Regional District of Nanaimo Director Bob Rogers may be understating things a bit when he says Nanoose Bay residents have a “significant interest” in Parksville’s Nov. 21 referendum.
While it’s in dispute for some considering the age of the assent/borrowing bylaws and the change in the population in 20 years, Nanoose Bay residents passed a referendum two decades ago to allow for a loan to pay for their share of the Arrowsmith Dam, an intake and water treatment/storage.
Nanoose Bay taxpayers are on the hook for $7.7 million of the $28.3 million plan that’s on the table now. The amount of borrowing required is $2.6 million. A water fund surplus/reserves and grants will cover the rest of Nanoose Bay’s share.
Parksville must borrow $5.6 million to cover its 74 per cent of the costs and is going to the polls for permission. Nanoose Bay residents can only sit and watch. It’s unclear what would happen if the Parksville referendum fails.
“I’m hoping, and confident, they will approve it,” Rogers said this week. He also repeated his support for the current plan. “I think it’s an excellent project and I think it should go ahead.”
What happens if the referendum fails?
“If it does not pass then Parksville will have to bring it back to the next Englishman River Water Service (ERWS) board meeting and we’ll go from there,” said Rogers.
If the referendum doesn’t pass, roughly 18,000 residents of Parksville and Nanoose Bay could be facing constant boil water advisories.
Island Health has decreed that all surface (river) water headed to homes must be treated in a certain fashion by Jan. 1, 2017. The ERWS draws about 50 per cent of its water for homes from the Englishman River.
“If we don’t meet that deadline we won’t be able to use our surface water,” said City of Parksville operations manager Mike Squire. “If we do use it, and we will need to use it in the summer time, we will be basically in violation of the Health Act. The only thing we will be able to do, if we need it, which we will, is tell everyone ‘I’m sorry, you’re going to have to boil your water. And that’s just over a year from now.”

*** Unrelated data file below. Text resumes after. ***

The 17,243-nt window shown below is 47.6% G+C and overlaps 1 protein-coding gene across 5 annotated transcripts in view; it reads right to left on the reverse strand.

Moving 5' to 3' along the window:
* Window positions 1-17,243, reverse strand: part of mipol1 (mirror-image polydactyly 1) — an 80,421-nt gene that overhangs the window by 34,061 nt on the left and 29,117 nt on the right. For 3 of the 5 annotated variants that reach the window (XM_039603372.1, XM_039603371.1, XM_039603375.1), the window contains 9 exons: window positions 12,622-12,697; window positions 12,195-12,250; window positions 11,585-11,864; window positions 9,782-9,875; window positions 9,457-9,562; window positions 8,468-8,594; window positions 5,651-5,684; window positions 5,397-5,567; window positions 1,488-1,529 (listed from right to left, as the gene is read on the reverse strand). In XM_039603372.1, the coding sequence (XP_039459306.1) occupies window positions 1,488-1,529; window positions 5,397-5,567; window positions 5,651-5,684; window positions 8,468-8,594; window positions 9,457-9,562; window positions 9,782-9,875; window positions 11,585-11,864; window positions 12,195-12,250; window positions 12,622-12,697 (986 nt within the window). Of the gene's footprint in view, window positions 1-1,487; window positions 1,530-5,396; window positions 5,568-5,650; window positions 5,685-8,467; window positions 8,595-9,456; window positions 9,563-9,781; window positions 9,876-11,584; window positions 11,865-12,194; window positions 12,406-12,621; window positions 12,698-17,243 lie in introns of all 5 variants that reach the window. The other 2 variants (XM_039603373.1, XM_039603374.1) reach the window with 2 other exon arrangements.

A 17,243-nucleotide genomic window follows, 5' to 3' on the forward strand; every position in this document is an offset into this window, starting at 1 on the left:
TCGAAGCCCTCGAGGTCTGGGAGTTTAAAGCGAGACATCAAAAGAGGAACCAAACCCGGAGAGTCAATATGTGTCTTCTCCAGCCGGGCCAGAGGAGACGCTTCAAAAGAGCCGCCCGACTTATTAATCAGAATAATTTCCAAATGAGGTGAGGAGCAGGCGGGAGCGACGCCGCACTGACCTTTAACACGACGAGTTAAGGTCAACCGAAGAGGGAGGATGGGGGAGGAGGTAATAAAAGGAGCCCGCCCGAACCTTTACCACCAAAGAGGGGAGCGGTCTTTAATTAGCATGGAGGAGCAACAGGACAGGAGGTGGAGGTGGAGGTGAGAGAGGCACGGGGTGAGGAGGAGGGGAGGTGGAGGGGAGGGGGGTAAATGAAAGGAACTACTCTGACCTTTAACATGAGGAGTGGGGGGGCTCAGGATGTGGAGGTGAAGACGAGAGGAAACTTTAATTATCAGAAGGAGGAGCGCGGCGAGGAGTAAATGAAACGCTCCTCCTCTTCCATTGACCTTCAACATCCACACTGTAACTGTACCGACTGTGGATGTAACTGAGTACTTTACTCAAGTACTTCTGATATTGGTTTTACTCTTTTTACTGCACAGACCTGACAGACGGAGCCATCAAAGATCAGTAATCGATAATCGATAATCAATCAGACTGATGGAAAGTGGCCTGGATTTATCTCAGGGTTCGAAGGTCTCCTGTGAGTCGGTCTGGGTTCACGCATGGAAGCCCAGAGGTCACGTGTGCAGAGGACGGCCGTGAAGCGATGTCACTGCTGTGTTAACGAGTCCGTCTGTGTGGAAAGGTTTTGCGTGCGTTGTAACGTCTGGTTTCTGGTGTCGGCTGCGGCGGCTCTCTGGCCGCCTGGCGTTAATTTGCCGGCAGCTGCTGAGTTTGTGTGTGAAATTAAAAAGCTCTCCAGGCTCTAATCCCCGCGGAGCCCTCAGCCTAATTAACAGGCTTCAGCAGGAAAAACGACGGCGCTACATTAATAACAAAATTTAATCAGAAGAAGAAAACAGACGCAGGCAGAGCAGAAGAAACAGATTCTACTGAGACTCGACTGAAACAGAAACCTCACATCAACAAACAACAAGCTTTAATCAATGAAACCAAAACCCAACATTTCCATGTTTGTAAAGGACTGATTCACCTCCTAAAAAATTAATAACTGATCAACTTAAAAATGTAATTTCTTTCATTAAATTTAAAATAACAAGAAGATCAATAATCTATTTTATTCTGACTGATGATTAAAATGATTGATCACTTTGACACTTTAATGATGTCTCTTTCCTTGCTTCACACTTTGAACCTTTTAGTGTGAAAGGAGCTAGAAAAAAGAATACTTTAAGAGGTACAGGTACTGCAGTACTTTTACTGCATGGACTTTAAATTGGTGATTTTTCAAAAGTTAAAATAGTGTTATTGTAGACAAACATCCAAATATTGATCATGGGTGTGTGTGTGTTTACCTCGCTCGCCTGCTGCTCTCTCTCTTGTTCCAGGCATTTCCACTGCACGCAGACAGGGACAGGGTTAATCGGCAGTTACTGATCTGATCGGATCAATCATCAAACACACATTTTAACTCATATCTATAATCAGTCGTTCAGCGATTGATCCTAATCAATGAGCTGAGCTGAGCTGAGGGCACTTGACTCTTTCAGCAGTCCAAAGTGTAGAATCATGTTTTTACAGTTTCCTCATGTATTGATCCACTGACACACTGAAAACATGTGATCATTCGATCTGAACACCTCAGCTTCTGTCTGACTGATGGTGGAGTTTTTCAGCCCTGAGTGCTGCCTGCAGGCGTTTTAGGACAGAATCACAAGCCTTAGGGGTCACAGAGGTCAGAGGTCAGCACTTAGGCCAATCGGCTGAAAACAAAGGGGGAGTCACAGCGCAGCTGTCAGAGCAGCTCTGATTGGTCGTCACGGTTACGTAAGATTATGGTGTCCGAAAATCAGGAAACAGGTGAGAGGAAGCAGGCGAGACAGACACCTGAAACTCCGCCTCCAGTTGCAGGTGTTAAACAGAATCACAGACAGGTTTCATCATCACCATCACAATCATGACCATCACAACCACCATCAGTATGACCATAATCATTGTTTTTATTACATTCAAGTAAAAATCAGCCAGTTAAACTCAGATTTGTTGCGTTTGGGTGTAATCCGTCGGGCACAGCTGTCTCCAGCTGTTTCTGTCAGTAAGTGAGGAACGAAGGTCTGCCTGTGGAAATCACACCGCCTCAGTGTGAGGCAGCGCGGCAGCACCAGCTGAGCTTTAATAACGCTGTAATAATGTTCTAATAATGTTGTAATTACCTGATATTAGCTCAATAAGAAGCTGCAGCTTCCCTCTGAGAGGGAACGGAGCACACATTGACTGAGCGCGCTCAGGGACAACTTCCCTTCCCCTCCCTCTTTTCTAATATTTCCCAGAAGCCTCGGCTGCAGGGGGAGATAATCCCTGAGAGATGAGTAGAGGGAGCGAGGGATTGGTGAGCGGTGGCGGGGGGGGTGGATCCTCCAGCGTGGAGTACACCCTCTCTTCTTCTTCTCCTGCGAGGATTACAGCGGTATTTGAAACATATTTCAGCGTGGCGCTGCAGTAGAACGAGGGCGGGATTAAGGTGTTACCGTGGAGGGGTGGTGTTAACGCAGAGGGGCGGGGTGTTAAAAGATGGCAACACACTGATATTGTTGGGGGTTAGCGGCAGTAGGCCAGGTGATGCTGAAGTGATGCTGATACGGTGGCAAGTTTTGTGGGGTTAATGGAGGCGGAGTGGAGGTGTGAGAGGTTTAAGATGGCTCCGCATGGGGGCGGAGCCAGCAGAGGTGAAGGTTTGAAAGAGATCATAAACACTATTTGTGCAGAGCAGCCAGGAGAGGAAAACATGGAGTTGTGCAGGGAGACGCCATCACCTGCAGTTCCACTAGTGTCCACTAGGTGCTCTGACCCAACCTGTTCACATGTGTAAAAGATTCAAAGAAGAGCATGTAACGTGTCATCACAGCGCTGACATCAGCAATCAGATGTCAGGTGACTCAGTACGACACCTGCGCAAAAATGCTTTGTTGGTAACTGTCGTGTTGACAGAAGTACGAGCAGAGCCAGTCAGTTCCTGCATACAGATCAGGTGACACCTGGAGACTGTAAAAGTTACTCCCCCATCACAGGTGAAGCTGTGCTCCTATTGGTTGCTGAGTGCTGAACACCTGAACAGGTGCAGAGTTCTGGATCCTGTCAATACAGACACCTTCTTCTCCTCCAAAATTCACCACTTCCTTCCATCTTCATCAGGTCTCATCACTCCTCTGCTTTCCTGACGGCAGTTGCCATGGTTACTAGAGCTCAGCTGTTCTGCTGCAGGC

Assent Voting day — that’s what this referendum is officially called — is Saturday, Nov. 21. Parksville residents can vote at either the Parksville Community and Conference Centre (PCCC) or the Parksville Fellowship Baptist Church on Pym Street that day from 8 a.m. to 8 p.m.
Voting will also take place in advance polls at the PCCC only from 8 a.m. to 8 p.m. today (Thursday, Nov. 12) and Wednesday, Nov. 18.
Those who want to cast a ballot must show up with two pieces of identification, one containing a name and address and the other with name and signature (examples include a B.C. driver’s licence, B.C. Care Card, birth certificate, passport). If you do not have documentation showing residency, then two pieces of identification (at least one with a signature) are still required and you will be asked to make a solemn declaration as to residency.
For questions about the voting process, call the chief electoral officer, 250-954-3070.